Language: English
Source/publisher: "The Irrawaddy" Vol. 13, No. 11
Format/size: html
Date of entry/update: 01 May 2006


Title: The Bonfire of the Vanities
Date of publication: June 2005
Description/subject: What do opposing academic views on Burma achieve?... "...academics should work with organizations, journalists, aid workers, activists, and grass-roots groups in exchanging ideas, sharing information and suggesting strategy to contribute to debates. Many toil away without involving themselves in public debate, they just provide another perspective. So why then are some so prominent? Because they choose to be...Take the European Commission’s recent “Burma Day.” Robert Taylor and Morten Pedersen were commissioned to write a report based on their credibility as academics: Taylor as a semi-retired professor from London University and Pedersen as an analyst with the International Crisis Group and PhD student. The report was designed to avert further EU sanctions and increase aid to Burma. What resulted was a crescendo of disapproval by many observers who accused both authors of being pro-engagement apologists for military rule..."
Author/creator: David Scott Mathieson
Language: English
Source/publisher: "The Irrawaddy" Vol. 13, No. 6
Format/size: html
Date of entry/update: 28 April 2006


Title: The ICG, Burma, and the Politics of Diversion
Date of publication: October 2004
Description/subject: "More aid to Burma’s border regions is a good idea, but not when the International Crisis Group is only telling half the story... By making the case for increasing aid to Burma,the ICG stands accused of using dirty tactics. ... The report, Myanmar: Aid to Border Areas, advocates increased development projects in predominantly ethnic border regions, often in ceasefire zones or post-conflict areas, by depoliticizing aid and appealing to the immense humanitarian crisis facing Burma. By obscuring the junta that is largely responsible for the country’s socio-economic atrophy, the Brussels-based think tank is promoting more engagement isolated from Burma’s complex political impasse. Utilizing the vague SPDC term “Border Areas”, the report outlines a strategy for “the empowerment of ordinary people.” It details ways for international non-governmental organizations, or INGOs, to nurture networks of community-based organizations, or CBOs, religious groups and other civil society networks in more “bottom-up” development methods, and away from authoritarian “top-down” projects..."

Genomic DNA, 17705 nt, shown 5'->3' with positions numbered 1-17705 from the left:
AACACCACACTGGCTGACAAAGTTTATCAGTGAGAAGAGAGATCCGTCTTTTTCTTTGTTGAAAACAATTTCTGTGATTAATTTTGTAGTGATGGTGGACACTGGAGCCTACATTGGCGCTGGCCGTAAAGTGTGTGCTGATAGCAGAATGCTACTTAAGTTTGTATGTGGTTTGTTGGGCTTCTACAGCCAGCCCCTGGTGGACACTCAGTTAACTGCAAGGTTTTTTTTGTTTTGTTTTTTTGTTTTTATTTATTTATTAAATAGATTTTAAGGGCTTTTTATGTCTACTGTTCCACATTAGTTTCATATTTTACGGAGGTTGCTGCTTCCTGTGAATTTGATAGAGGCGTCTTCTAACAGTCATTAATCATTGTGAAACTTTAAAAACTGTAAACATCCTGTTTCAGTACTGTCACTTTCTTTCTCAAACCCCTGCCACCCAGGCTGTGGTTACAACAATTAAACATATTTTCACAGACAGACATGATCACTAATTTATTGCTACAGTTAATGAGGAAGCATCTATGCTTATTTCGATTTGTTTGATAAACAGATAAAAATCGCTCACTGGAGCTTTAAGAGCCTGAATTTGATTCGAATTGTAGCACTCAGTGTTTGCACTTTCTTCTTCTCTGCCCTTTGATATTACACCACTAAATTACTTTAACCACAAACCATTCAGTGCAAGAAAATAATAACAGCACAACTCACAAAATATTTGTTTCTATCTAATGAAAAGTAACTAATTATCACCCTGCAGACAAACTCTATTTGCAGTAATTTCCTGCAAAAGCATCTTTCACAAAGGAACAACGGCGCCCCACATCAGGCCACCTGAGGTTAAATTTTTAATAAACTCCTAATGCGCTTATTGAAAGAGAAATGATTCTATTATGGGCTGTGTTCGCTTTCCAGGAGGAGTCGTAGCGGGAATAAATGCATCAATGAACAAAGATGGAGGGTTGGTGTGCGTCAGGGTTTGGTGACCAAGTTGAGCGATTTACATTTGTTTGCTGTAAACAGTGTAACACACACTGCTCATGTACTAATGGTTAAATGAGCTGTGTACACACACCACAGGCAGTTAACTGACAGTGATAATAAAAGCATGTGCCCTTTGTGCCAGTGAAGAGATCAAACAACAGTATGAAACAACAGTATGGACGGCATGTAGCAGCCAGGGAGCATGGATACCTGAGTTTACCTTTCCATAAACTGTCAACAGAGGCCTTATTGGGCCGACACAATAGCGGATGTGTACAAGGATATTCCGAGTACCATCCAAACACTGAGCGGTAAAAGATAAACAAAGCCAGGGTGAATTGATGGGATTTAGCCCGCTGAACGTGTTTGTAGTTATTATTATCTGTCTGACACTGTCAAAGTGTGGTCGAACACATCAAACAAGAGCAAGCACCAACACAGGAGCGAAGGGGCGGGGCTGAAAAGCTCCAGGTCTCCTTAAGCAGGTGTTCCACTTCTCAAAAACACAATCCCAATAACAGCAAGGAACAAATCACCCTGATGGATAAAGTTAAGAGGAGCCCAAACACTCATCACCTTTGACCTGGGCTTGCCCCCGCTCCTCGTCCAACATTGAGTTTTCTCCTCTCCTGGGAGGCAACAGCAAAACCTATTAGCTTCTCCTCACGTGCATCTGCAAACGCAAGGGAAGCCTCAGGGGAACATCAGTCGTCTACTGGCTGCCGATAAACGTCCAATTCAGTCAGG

Author/creator: David Scott Mathieson
Language: English
Source/publisher: "The Irrawaddy" Vol. 12, No. 9
Format/size: html